What you may have heard
Marijuana use causes cancer.
What science tells us
Marijuana is the name given to the dried buds and leaves of the cannabis plant; it goes by many names, including pot, grass, cannabis, weed, and hemp. Marijuana plants come in many different strains with different levels of active compounds, and effects can vary based on how deeply and how long the user inhales; as a result, each user’s experience is very different.
Delta-9-tetrahydrocannabinol (THC) causes the “high” reported by marijuana users and can also help relieve pain and nausea, and reduce inflammation (ACS). Cannabidiol (CBD) can be used to help treat seizures, reduce anxiety and paranoia, and can counteract the high caused by THC (ACS).
Marijuana can pose some harm to users. The most common effects of marijuana are euphoria, decreased control over movement, disorientation, and sometimes anxiety, paranoia, suicidality, or psychosis (DFCI). Smoked marijuana delivers THC and other cannabinoids to the body, but also delivers harmful substances to those close by (ACS). Marijuana smoking can cause chronic bronchitis and problems with learning, memory, and attention.
Both cannabis and cannabinoids may be addictive. Symptoms of withdrawal from cannabis may include being easily annoyed or angered, trouble sleeping, unable to stay still, hot flashes, nausea, or cramping (NCI).
The US Drug Enforcement Administration (DEA) lists marijuana as a Schedule I controlled substance, even though some states have legalized its purchase and use, it cannot be legally prescribed, possessed, or sold under federal law. However, the use of marijuana to treat some medical conditions is legal under state laws in many states.
There is much we still do not know about marijuana use because its potential cancer effects are poorly studied and it is still characterized as an illegal substance by the US DEA. The categorization of marijuana as an illegal substance limits the amount of research and the types of research that scientists can do. More human research studies are needed to see the effects of marijuana over time.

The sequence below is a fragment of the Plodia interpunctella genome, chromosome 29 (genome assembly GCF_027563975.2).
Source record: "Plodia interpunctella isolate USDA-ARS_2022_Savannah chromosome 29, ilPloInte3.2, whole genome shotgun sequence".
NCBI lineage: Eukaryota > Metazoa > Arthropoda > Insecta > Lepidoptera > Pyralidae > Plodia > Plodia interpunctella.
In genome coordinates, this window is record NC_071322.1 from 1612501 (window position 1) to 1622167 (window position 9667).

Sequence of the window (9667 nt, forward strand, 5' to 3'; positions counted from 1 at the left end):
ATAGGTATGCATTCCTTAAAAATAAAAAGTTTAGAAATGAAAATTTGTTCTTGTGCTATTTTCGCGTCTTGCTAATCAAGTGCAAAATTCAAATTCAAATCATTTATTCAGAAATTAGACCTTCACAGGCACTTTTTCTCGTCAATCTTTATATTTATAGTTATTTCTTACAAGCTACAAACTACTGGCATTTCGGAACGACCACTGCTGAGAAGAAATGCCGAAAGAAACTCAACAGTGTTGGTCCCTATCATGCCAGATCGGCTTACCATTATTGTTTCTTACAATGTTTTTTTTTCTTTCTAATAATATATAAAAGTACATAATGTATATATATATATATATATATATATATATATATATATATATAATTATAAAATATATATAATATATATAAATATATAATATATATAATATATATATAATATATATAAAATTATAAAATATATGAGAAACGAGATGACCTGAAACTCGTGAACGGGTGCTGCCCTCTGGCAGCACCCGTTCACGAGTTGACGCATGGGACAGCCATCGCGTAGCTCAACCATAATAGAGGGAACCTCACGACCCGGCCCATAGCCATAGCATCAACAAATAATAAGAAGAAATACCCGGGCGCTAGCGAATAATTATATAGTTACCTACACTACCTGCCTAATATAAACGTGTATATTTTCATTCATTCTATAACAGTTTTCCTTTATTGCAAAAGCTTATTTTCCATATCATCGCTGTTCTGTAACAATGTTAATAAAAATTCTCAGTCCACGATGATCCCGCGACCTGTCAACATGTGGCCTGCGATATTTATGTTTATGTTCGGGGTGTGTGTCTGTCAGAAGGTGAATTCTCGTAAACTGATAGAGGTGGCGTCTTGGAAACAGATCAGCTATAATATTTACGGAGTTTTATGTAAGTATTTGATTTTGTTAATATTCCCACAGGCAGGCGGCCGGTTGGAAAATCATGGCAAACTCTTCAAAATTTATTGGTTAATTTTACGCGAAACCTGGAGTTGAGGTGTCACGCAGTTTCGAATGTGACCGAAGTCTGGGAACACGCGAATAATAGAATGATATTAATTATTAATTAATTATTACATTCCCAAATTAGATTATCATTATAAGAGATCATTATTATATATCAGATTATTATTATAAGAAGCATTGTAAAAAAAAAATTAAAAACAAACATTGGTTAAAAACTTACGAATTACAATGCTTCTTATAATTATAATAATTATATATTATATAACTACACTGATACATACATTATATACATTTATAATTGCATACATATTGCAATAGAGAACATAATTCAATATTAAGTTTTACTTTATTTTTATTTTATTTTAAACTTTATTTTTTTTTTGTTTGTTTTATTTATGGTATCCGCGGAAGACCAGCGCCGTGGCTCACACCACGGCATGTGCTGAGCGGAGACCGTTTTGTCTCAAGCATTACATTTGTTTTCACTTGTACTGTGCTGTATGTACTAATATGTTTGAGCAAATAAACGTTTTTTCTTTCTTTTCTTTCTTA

Laboratory Evidence/Supporting Evidence
Animal studies have reported the effect of marijuana. One study found that marijuana reduced the size of prostate tumors, which differed based on the dose and length of the treatment. However, further studies are needed to confirm this result (Singh et al.).
IARC Carcinogen Classification: Not classified
How to reduce your risk
The American Cancer Society recommends that any decisions about pain and symptom management with marijuana use should be made between a patient and their doctor, balancing evidence of benefit and harm to the patient, the patient’s preferences and values, and any laws and regulations that may apply. The mode of marijuana consumption may also affect cancer risk, with smoking (burning) of marijuana producing potential cancer-related substances.
There is not enough evidence to say if marijuana use is linked to cancer, but marijuana use may pose other harms to users.
Learn More From These Trusted Sources
American Cancer Society (ACS): Marijuana and cancer
Dana-Farber Cancer Institute (DFCI): Marijuana and cancer
National Cancer Institute (NCI): Cannabis
Published: June 25, 2021
Verified/updated: August 22, 2022